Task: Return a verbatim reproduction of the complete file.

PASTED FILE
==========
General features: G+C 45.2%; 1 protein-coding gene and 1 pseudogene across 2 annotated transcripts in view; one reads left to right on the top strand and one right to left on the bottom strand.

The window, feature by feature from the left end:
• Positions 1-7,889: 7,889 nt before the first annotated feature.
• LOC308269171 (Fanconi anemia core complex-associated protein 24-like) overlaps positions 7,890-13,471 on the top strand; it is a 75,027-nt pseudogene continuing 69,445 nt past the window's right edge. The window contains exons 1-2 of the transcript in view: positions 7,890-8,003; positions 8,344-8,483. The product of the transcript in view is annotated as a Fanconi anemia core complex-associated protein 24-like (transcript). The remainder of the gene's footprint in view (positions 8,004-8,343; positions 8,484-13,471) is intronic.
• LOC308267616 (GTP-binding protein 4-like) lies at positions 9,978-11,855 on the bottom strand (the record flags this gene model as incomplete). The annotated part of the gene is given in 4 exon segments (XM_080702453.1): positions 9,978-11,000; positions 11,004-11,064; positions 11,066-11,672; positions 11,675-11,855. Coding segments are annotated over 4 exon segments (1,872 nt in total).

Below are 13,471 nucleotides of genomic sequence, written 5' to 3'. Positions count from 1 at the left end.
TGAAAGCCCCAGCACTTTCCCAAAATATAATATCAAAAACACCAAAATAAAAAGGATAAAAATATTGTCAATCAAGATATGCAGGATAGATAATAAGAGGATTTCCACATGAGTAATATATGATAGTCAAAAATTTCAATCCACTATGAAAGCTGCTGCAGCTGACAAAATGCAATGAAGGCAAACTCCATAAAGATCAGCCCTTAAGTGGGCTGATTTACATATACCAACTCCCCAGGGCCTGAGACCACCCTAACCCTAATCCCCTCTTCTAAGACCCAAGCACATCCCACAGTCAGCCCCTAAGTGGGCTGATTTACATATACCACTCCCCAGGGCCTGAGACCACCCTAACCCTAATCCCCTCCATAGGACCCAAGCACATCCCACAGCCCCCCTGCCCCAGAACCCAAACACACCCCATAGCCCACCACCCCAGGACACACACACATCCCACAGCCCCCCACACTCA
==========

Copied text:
General features: G+C 45.2%; 1 protein-coding gene and 1 pseudogene across 2 annotated transcripts in view; one reads left to right on the top strand and one right to left on the bottom strand.

The window, feature by feature from the left end:
• Positions 1-7,889: 7,889 nt before the first annotated feature.
• LOC308269171 (Fanconi anemia core complex-associated protein 24-like) overlaps positions 7,890-13,471 on the top strand; it is a 75,027-nt pseudogene continuing 69,445 nt past the window's right edge. The window contains exons 1-2 of the transcript in view: positions 7,890-8,003; positions 8,344-8,483. The product of the transcript in view is annotated as a Fanconi anemia core complex-associated protein 24-like (transcript). The remainder of the gene's footprint in view (positions 8,004-8,343; positions 8,484-13,471) is intronic.
• LOC308267616 (GTP-binding protein 4-like) lies at positions 9,978-11,855 on the bottom strand (the record flags this gene model as incomplete). The annotated part of the gene is given in 4 exon segments (XM_080702453.1): positions 9,978-11,000; positions 11,004-11,064; positions 11,066-11,672; positions 11,675-11,855. Coding segments are annotated over 4 exon segments (1,872 nt in total).

Below are 13,471 nucleotides of genomic sequence, written 5' to 3'. Positions count from 1 at the left end.
TGAAAGCCCCAGCACTTTCCCAAAATATAATATCAAAAACACCAAAATAAAAAGGATAAAAATATTGTCAATCAAGATATGCAGGATAGATAATAAGAGGATTTCCACATGAGTAATATATGATAGTCAAAAATTTCAATCCACTATGAAAGCTGCTGCAGCTGACAAAATGCAATGAAGGCAAACTCCATAAAGATCAGCCCTTAAGTGGGCTGATTTACATATACCAACTCCCCAGGGCCTGAGACCACCCTAACCCTAATCCCCTCTTCTAAGACCCAAGCACATCCCACAGTCAGCCCCTAAGTGGGCTGATTTACATATACCACTCCCCAGGGCCTGAGACCACCCTAACCCTAATCCCCTCCATAGGACCCAAGCACATCCCACAGCCCCCCTGCCCCAGAACCCAAACACACCCCATAGCCCACCACCCCAGGACACACACACATCCCACAGCCCCCCACACTCA